Check with your dentist as soon as possible if you have pain or swelling or other problems in the treated areas.

It is very important that your dentist check your progress. Do not miss any dental appointments.

Tetracyclines, such as minocycline, may cause your skin to be more sensitive to sunlight than normal. Exposure to sunlight, even for brief periods of time, may cause a skin rash, itching, redness or other discoloration of the skin, or a severe sunburn. After receiving minocycline:

  • Stay out of direct sunlight, especially between the hours of 10:00 a.m. and 3:00 p.m., if possible.
  • Wear protective clothing, including a hat. Also, wear sunglasses.
  • Apply a sun block product that has a skin protection factor (SPF) of at least 15. Some patients may require a product with a higher SPF number, especially if they have a fair complexion. If you have any questions about this, check with your health care professional.
  • Apply a sun block lip balm or lipstick that has an SPF of at least 15 to protect your lips.
  • Do not use a sunlamp or tanning bed or booth.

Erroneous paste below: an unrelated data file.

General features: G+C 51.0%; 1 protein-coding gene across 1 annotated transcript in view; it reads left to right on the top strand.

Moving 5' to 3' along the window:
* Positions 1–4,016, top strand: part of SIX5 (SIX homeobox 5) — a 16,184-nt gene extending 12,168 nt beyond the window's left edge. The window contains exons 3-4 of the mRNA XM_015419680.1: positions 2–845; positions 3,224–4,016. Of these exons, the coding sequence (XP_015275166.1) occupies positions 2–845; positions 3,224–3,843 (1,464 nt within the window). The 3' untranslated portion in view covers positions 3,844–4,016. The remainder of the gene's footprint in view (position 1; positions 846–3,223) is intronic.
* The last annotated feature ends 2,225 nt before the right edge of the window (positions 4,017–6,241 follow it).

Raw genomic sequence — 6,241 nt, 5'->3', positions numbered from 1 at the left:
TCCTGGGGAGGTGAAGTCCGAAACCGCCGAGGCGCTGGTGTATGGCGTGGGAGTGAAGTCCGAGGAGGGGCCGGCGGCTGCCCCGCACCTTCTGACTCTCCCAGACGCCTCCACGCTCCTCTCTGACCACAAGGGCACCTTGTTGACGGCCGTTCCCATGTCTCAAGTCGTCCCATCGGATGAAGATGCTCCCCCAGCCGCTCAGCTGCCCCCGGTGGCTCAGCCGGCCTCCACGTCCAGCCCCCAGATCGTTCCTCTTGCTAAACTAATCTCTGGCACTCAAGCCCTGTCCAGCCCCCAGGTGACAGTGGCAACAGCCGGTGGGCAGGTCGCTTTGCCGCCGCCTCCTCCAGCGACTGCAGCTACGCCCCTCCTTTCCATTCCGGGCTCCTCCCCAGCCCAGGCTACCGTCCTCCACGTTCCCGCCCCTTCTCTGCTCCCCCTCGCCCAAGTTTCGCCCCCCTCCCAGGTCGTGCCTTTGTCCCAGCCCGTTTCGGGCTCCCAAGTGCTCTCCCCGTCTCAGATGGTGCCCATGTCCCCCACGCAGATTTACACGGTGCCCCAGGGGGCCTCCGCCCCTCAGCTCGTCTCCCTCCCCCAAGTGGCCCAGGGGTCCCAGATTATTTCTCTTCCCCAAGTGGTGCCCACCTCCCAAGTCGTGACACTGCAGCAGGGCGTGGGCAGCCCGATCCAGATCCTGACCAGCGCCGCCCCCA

If you have a severe reaction from the sun, check with your dentist or doctor.

minocycline Side Effects

Along with its needed effects, a medicine may cause some unwanted effects. Although not all of these side effects may occur, if they do occur they may need medical attention.

Check with your doctor immediately if any of the following side effects occur:

More common
  • Bleeding from the gums
  • chills
  • dental pain
  • fever
  • pain, redness, and swelling in the mouth
  • problems with teeth
  • redness or swelling of the gums
  • toothache
Less common
  • Bad taste in the mouth
  • discharge from the gums
  • foul breath odor
  • painful sores in the mouth
  • problems in the lining of the mouth

Some side effects may occur that usually do not need medical attention. These side effects may go away during treatment as your body adjusts to the medicine. Also, your health care professional may be able to tell you about ways to prevent or reduce some of these side effects. Check with your health care professional if any of the following side effects continue or are bothersome or if you have any questions about them:

More common
  • Headache
Less common
  • Acid or sour stomach
  • belching
  • cough
  • heartburn
  • increased sensitivity to sunlight
  • indigestion
  • pain
  • pain in the joints or muscles
  • runny nose
  • sneezing
  • sore throat
  • stomach discomfort, upset, or pain

Other side effects not listed may also occur in some patients. If you notice any other effects, check with your healthcare professional.

Call your doctor for medical advice about side effects. You may report side effects to the FDA at 1-800-FDA-1088.

See also: Side effects (in more detail)